List<State> states = CacheManager.Get<List<State>>(stateCacheCategory, stateCacheKey).ToList();
states.Sort((c, d) =>
{
   return GetDistance(c.Latitude, c.Longitude, localLat, localLong)
      .CompareTo(GetDistance(d.Latitude, d.Longitude, localLat, localLong));
});

The second scenario revolves around updating or adding items to the cache, and the appropriate locking semantics that must take place in a multi-threaded web world. If you don’t properly lock your cached objects, you run the risk of threadlocking during an update or add, sending your web application into a spiraling dance of death as threads lock and new ones are created simply to have those lock as well. This recently happened to us where a web server would suddenly create hundreds of threads and eventually crash, or create no new threads, but have the request count on the web server go through the roof waiting for threads to unlock.

Let’s take this code here. Let’s assume we’re storing in memory items in a dictionary of dictionaries.

public void AddToCache(string category, string key, object item)
{
   if (cacheDictionary == null)
      cacheDictionary = new Dictionary<string, Dictionary<string, object>>();

   cacheDictionary[category].Add(key, item);
}

Now we can assume there are also methods to get something from cache, and to delete something from cache. Under heavy load, we could assume that if a large item is being added to the cache dictionary, that other requests might also try to add this item, or try to get this item while the add is occurring. This would result in thread collisions and contention as requests tried to read from an object locked for writing without the appropriate locking semantics to held the threads know when to wait.

There are two ways to get around this. The first is to wrap your code with a generic object lock like this.

object _addLock = new object();
public void AddToCache(string category, string key, object item)
{
   lock(_addLock)
   {
      if (cacheDictionary == null)
         cacheDictionary = new Dictionary<string, Dictionary<string, object>>();

      cacheDictionary[category].Add(key, item);
   }
}

The second would be use an actual ReaderWriterLock. These types of locks have an advantage over the locking semantic above. The locking semantic above blocks all threads when the lock object is locked. A ReaderWriterLock allows data to be read by multiple threads at the same time, only blocking when a write is going to occur. So that would look like this:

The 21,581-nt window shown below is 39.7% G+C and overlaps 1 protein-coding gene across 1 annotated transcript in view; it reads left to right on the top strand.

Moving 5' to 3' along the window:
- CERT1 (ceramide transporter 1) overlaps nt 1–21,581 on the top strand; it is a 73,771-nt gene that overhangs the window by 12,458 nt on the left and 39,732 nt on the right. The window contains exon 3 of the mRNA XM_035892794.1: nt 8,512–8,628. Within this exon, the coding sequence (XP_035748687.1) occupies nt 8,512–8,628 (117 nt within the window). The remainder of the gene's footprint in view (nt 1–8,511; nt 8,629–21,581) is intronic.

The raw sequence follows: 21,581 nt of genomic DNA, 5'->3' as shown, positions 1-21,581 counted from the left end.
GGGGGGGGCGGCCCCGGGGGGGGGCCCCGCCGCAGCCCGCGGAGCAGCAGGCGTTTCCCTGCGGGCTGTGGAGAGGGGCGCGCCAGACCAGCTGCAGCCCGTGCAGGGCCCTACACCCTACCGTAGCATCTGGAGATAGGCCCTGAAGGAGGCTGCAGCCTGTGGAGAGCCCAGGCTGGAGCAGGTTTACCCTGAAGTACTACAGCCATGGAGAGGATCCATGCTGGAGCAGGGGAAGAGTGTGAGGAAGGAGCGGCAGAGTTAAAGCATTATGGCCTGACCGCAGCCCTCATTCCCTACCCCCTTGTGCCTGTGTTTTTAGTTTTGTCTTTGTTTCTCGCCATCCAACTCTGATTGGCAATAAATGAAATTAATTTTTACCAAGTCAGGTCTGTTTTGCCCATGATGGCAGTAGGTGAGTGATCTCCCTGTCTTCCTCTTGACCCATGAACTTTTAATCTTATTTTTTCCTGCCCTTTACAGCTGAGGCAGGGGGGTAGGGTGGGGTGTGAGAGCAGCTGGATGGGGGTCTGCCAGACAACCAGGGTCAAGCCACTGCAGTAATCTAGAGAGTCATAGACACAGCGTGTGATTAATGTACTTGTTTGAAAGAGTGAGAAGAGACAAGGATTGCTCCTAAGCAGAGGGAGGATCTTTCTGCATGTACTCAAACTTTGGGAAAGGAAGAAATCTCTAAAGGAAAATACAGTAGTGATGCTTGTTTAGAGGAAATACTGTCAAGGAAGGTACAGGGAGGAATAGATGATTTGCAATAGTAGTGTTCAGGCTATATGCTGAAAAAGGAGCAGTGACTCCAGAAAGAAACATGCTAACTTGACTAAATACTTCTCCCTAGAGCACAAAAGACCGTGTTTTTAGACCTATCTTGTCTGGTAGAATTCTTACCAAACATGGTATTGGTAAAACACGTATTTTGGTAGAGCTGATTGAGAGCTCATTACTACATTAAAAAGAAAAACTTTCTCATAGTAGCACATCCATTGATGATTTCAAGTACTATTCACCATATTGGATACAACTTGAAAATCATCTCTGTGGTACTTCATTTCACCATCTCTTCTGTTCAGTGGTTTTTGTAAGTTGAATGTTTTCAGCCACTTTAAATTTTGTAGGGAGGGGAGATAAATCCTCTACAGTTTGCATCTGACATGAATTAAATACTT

private ReaderWriterLock _readerWriterLock = new ReaderWriterLock();
public void AddToCache(string category, string key, object item)
{
   _readerWriterLock.AcquireWriterLock(Timeout.Infinite);
   
      if (cacheDictionary == null)
         cacheDictionary = new Dictionary<string, Dictionary<string, object>>();

      cacheDictionary[category].Add(key, item);
   _readerWriterLock.ReleaseWriterLock();
}
public object GetFromCache(string category, string key)
{
   _readerWriterLock.AcquireReaderLock(Timeout.Infinite);
   
   if (cacheDictionary == null)
      cacheDictionary = new Dictionary<string, Dictionary<string, object>>();

   var item = cacheDictionary[category][key];
   _readerWriterLock.ReleaseReaderLock();
   return item;
}

This would allow for multiple threads to read the data while the add would lock for writing, causing the read threads to appropriately wait for the write to end. Without these locking semantics in place, you can put yourself in a poor position if your server ends up deadlocking on shared cached resources.

Support Architecture for your Web Application

August 16, 2012 Leave a comment

Whenever I start a new project, in particular a web project of some kind, there are several steps that I take in preparation for scaling the project or supporting different business functions. Let’s face it, not everything that the website might expect to do should be done by the website; a classic example of this might be notification that a subscription is about to expire. That sort of occasionally scheduled business process is certainly doable in the context of web development, but in general it’s not recommended.